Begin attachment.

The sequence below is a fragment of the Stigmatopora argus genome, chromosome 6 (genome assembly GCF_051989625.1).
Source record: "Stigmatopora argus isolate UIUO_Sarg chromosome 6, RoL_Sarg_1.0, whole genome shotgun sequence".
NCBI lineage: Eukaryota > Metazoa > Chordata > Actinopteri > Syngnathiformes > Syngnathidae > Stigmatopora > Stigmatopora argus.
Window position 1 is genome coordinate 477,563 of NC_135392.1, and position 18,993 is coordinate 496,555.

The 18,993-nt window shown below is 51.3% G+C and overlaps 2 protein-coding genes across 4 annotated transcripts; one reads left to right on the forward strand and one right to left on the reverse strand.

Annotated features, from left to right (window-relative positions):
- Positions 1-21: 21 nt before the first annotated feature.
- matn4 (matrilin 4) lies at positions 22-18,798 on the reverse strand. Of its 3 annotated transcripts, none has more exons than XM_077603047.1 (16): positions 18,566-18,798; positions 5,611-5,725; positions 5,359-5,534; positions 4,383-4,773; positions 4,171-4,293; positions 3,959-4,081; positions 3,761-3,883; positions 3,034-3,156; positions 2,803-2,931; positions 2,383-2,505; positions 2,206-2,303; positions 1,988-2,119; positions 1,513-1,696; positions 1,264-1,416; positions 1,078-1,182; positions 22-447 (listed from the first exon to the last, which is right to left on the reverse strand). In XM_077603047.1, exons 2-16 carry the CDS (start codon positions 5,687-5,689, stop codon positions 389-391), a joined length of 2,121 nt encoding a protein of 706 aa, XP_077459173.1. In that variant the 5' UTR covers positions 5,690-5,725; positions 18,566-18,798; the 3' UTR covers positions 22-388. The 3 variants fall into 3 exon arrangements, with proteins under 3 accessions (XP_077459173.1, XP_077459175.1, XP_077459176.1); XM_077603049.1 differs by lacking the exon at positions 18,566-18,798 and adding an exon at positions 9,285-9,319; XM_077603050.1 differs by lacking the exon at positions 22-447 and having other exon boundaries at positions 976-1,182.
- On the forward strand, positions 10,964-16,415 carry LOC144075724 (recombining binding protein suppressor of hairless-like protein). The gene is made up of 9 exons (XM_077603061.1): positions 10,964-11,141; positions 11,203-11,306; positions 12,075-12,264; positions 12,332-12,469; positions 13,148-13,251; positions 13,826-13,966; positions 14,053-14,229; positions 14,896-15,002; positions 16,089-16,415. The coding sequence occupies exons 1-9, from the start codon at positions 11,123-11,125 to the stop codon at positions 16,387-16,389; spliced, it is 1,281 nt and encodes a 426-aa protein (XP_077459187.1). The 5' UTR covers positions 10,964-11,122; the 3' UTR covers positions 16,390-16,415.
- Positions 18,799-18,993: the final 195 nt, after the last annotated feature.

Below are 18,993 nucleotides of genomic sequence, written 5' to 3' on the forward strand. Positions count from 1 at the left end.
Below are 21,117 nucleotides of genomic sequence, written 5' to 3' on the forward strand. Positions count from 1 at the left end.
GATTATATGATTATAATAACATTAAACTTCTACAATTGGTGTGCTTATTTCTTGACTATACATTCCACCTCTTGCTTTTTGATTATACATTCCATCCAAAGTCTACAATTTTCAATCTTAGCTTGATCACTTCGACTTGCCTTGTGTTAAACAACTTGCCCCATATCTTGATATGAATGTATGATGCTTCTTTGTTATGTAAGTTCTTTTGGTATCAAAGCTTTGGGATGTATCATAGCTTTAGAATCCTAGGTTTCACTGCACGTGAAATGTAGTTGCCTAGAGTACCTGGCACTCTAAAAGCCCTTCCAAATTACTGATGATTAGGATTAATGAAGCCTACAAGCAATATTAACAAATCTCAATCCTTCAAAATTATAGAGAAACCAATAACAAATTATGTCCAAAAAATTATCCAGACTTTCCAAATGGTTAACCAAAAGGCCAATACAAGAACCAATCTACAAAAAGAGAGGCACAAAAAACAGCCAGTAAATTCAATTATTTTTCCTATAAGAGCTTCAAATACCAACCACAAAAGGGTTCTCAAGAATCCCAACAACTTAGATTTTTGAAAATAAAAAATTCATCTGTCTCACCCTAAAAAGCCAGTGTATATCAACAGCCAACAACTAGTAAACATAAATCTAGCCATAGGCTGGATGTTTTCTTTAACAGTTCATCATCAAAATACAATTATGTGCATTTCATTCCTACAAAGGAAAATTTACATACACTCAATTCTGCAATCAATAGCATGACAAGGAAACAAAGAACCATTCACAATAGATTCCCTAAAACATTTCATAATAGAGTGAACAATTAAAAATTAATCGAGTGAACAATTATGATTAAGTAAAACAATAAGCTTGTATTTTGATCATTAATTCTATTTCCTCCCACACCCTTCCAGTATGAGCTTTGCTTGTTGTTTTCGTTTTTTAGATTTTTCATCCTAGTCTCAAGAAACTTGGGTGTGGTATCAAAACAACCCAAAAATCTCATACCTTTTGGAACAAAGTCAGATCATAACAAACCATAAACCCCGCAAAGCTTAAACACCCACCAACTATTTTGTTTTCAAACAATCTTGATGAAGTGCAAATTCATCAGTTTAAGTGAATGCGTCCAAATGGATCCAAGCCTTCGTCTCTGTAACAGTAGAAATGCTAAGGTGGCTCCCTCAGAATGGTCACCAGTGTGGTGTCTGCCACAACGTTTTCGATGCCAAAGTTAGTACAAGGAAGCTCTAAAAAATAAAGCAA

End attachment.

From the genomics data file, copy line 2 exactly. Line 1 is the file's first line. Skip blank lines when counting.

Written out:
Source record: "Stigmatopora argus isolate UIUO_Sarg chromosome 6, RoL_Sarg_1.0, whole genome shotgun sequence".